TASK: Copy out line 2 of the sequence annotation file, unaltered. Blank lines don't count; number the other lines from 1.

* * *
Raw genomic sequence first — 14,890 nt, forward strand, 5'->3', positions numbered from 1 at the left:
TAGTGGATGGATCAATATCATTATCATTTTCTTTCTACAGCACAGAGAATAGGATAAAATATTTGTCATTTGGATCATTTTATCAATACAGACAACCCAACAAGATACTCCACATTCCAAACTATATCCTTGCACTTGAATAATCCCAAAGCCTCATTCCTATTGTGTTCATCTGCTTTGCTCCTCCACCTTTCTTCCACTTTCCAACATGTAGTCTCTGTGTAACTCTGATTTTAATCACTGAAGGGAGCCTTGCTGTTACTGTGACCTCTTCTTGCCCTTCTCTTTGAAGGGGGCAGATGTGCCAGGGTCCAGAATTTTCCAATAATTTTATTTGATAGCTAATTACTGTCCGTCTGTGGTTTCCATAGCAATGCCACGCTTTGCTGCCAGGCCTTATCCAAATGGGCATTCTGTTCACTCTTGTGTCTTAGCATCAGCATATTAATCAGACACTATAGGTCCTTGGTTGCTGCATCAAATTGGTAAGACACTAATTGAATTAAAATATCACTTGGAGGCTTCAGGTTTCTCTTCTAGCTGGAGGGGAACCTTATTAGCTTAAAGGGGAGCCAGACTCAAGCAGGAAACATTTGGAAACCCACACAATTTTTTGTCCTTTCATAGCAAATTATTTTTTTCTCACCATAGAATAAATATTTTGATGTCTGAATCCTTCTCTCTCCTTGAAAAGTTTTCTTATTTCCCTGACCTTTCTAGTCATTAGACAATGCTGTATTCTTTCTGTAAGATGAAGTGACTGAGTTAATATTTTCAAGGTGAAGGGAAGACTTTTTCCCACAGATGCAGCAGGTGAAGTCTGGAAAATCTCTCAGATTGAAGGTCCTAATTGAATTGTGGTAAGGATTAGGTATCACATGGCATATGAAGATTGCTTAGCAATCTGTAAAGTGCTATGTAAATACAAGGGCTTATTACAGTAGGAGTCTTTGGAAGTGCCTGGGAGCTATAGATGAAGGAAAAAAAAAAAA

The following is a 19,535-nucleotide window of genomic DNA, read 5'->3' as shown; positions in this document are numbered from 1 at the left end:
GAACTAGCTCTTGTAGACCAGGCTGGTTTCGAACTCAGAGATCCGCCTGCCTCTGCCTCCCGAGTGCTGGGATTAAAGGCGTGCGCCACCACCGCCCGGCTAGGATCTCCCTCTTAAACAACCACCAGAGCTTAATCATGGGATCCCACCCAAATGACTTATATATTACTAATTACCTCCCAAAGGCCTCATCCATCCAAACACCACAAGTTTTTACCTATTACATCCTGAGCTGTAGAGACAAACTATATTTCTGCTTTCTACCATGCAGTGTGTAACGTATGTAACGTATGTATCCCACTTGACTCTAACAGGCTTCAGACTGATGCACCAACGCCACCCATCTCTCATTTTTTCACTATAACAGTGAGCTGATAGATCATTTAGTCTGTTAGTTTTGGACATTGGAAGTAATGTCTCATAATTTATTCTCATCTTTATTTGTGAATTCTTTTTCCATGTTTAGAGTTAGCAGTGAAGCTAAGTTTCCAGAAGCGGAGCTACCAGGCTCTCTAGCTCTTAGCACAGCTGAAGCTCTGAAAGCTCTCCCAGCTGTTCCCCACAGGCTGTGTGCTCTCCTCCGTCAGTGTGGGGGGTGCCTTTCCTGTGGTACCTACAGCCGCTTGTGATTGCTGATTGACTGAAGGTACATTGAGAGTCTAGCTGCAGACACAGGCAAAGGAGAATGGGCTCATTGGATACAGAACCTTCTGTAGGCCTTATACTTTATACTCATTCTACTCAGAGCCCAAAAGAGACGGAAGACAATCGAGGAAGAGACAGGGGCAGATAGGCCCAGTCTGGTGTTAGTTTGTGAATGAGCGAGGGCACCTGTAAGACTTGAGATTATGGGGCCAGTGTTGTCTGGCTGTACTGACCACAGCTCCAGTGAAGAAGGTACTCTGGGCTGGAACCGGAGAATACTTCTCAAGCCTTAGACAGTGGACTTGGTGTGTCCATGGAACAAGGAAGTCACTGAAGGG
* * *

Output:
TAGTGGATGGATCAATATCATTATCATTTTCTTTCTACAGCACAGAGAATAGGATAAAATATTTGTCATTTGGATCATTTTATCAATACAGACAACCCAACAAGATACTCCACATTCCAAACTATATCCTTGCACTTGAATAATCCCAAAGCCTCATTCCTATTGTGTTCATCTGCTTTGCTCCTCCACCTTTCTTCCACTTTCCAACATGTAGTCTCTGTGTAACTCTGATTTTAATCACTGAAGGGAGCCTTGCTGTTACTGTGACCTCTTCTTGCCCTTCTCTTTGAAGGGGGCAGATGTGCCAGGGTCCAGAATTTTCCAATAATTTTATTTGATAGCTAATTACTGTCCGTCTGTGGTTTCCATAGCAATGCCACGCTTTGCTGCCAGGCCTTATCCAAATGGGCATTCTGTTCACTCTTGTGTCTTAGCATCAGCATATTAATCAGACACTATAGGTCCTTGGTTGCTGCATCAAATTGGTAAGACACTAATTGAATTAAAATATCACTTGGAGGCTTCAGGTTTCTCTTCTAGCTGGAGGGGAACCTTATTAGCTTAAAGGGGAGCCAGACTCAAGCAGGAAACATTTGGAAACCCACACAATTTTTTGTCCTTTCATAGCAAATTATTTTTTTCTCACCATAGAATAAATATTTTGATGTCTGAATCCTTCTCTCTCCTTGAAAAGTTTTCTTATTTCCCTGACCTTTCTAGTCATTAGACAATGCTGTATTCTTTCTGTAAGATGAAGTGACTGAGTTAATATTTTCAAGGTGAAGGGAAGACTTTTTCCCACAGATGCAGCAGGTGAAGTCTGGAAAATCTCTCAGATTGAAGGTCCTAATTGAATTGTGGTAAGGATTAGGTATCACATGGCATATGAAGATTGCTTAGCAATCTGTAAAGTGCTATGTAAATACAAGGGCTTATTACAGTAGGAGTCTTTGGAAGTGCCTGGGAGCTATAGATGAAGGAAAAAAAAAAAA